Signs of housing overvaluation
Is a new housing bubble forming? If house prices seem too expensive, you are probably right. Both the Bank of Spain and the European Central Bank have already detected signs of “overvaluation” in the housing market.
The Bank of Spain has acknowledged that house prices show “incipient signs of overvaluation”, according to the ‘Financial Stability Report,’ published at the end of April. Although this body believes that the overvaluation is “limited”, it recommends closely monitoring the market’s evolution.
According to this report, indicators of imbalances in the real estate market have been showing some slight signs of overvaluation since the beginning of 2020, which increased slightly in 2021 despite the pandemic.
Luis de Guindos, vice-president of the European Central Bank, was already concerned in January about the overvaluation of the residential housing market and the situation of the mortgage market in some Eurozone countries.
A market immune to the pandemic
The truth is that at the end of 2021 buying a flat was 6.4% more expensive than twelve months earlier, according to INE. And the fact is that the real estate market has been one of the few that has shown itself to be immune to the coronavirus. Supply has not grown at the same rate as demand, so prices have continued to rise.
In fact, the price of housing in Catalonia increased by 1.3% in April, according to the real estate portal Idealista, bringing the price per square metre to an average of 2,340 euros. In the case of Barcelona, the increase was 0.7%, meaning that the price per square metre is now close to 4,000 euros. And if we take a look at the evolution of the last twelve months, Tinsa puts the price increase in Spain as a whole at 7.7%.
In 2021, more than 89,000 homes were sold in Catalonia, with an average price per square metre of 2,293 euros, and 2022 began with more sales transactions than 2008, according to the Association of Registrars.
A risk for the banking sector?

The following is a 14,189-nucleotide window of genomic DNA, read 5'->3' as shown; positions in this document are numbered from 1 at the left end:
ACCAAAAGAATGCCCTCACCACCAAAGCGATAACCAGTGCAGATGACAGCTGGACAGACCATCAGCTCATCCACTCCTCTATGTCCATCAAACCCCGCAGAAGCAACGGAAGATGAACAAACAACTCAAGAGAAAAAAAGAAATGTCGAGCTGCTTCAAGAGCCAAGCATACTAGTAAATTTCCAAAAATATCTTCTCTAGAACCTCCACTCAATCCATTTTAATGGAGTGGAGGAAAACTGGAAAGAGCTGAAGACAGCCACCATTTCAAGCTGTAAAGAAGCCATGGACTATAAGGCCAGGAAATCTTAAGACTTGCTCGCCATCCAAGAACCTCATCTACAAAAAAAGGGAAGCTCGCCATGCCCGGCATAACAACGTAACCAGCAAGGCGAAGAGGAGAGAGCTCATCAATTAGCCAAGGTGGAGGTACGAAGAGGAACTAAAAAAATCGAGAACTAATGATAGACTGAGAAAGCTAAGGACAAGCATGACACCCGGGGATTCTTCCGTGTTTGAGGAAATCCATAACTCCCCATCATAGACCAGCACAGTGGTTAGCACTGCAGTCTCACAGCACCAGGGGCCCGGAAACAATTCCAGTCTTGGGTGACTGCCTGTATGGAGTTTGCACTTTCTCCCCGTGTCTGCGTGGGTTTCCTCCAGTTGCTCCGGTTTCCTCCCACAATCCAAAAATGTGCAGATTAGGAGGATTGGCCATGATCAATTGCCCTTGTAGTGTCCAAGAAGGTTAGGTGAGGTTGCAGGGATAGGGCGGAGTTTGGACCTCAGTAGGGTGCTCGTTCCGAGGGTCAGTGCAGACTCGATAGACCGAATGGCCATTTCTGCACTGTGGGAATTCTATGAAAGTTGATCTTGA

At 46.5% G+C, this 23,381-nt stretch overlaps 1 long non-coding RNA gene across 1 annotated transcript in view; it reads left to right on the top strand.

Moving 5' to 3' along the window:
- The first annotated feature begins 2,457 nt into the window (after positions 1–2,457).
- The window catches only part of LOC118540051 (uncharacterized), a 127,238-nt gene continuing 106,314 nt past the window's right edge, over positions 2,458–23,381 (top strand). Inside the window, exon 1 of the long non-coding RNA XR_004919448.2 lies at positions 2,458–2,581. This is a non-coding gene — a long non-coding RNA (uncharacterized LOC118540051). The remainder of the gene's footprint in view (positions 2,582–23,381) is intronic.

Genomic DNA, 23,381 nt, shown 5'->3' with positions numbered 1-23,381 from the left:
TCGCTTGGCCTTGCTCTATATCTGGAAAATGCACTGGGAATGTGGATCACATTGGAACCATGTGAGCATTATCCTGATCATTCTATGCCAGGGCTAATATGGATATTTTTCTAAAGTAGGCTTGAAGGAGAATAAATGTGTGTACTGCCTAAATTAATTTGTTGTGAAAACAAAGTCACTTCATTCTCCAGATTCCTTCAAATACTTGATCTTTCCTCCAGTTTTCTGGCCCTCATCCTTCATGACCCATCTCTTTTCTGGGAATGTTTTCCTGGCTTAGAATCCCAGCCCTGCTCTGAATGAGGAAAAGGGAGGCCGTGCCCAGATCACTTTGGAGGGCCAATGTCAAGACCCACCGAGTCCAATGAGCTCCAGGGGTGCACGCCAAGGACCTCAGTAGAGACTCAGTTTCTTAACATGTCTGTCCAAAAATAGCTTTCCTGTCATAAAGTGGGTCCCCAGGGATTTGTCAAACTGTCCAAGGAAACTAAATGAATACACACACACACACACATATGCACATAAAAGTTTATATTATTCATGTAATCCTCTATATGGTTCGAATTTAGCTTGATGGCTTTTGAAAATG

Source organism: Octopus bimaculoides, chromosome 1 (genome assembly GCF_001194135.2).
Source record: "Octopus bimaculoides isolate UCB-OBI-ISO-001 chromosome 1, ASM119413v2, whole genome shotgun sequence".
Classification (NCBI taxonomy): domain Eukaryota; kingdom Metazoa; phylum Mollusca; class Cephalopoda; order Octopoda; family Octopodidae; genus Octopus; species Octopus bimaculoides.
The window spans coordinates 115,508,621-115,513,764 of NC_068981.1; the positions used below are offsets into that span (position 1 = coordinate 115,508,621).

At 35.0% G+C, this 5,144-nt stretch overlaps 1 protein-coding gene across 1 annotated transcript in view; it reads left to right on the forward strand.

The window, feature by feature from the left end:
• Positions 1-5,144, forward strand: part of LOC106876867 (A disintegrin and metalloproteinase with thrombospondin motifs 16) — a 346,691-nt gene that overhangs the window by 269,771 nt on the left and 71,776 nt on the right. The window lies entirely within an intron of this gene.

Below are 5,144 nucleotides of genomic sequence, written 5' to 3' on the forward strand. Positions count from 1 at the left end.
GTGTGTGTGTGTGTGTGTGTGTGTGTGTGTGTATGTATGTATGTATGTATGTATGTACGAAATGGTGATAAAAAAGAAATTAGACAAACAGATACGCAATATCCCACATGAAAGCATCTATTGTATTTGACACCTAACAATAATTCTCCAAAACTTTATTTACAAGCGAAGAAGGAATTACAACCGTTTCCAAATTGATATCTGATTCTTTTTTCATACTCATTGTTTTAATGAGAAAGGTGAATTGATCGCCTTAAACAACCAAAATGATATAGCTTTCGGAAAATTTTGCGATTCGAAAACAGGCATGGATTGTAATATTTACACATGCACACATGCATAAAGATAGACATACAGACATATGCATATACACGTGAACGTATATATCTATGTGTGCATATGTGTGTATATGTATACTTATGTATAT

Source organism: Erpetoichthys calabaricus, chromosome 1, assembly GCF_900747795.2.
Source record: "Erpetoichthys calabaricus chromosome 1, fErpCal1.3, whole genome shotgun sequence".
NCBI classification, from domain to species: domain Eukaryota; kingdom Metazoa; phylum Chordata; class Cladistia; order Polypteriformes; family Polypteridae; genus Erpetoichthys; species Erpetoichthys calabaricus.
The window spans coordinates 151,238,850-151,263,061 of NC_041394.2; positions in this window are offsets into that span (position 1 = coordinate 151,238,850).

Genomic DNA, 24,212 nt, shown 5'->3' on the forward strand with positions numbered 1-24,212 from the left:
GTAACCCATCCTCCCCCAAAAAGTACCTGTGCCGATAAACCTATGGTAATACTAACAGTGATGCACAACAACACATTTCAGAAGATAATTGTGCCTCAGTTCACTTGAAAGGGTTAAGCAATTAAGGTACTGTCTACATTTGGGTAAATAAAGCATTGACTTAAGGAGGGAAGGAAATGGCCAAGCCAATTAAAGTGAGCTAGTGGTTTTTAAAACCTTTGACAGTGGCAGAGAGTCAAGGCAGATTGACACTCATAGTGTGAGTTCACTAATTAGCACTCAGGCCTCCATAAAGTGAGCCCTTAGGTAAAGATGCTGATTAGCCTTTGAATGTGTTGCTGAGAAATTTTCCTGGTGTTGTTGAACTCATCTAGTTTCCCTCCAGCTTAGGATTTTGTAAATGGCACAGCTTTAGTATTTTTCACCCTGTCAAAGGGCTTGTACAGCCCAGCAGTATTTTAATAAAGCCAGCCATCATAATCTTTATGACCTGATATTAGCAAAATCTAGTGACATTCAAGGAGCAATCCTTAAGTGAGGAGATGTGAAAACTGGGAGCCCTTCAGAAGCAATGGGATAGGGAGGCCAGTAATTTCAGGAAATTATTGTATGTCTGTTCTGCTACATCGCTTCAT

The Bank of Spain considers that there are no signs that financial institutions are being lax in granting mortgage loans, but real estate imbalances within the euro area represent a “significant source of risk” for the banking sector. It should be borne in mind that the foreseeable rise in interest rates by the European Central Bank would increase the monthly instalment on variable-rate mortgages, so the default ratio could rise.
According to the Bank of Spain’s report, the growth of credit for new mortgages was particularly significant in 2021, with year-on-year rates of over 40% in the final part of the year. In any case, banking is now less sensitive to the real estate market than in the last housing bubble, as the volume of credit to this sector does not currently reach 40% of the total, whereas in 2007 it accounted for 70%.
Since the start of the pandemic, most Eurozone countries have seen slight increases in the ratio of the total balance of mortgage credit to GDP. However, in the case of Spain, this increase is due more to the decline in GDP generated by the pandemic than to the accumulation of debt.
Renting, mission impossible?
If buying a flat is expensive, renting is not at all economical either. The study ‘Relación de salarios y vivienda en alquiler en 2021’, carried out by Infojobs and Fotocasa, indicates that renting a flat on your own is almost an impossible mission. To live in an 80 m² flat, Catalans had to spend an average of 54% of their gross salary on rent last year.
The average rental price per square metre last year was 14.06 euros, 0.4% more than the previous year. If we compare the data with those of other Spanish regions, Catalonia is where the highest percentage of salary is spent on renting housing, followed by the Basque Country (50%), the Balearic Islands (49%) and Madrid (49%).
Unfortunately, this percentage is much higher than the percentage recommended by European supervisory bodies and makes it almost impossible for young people to become independent.
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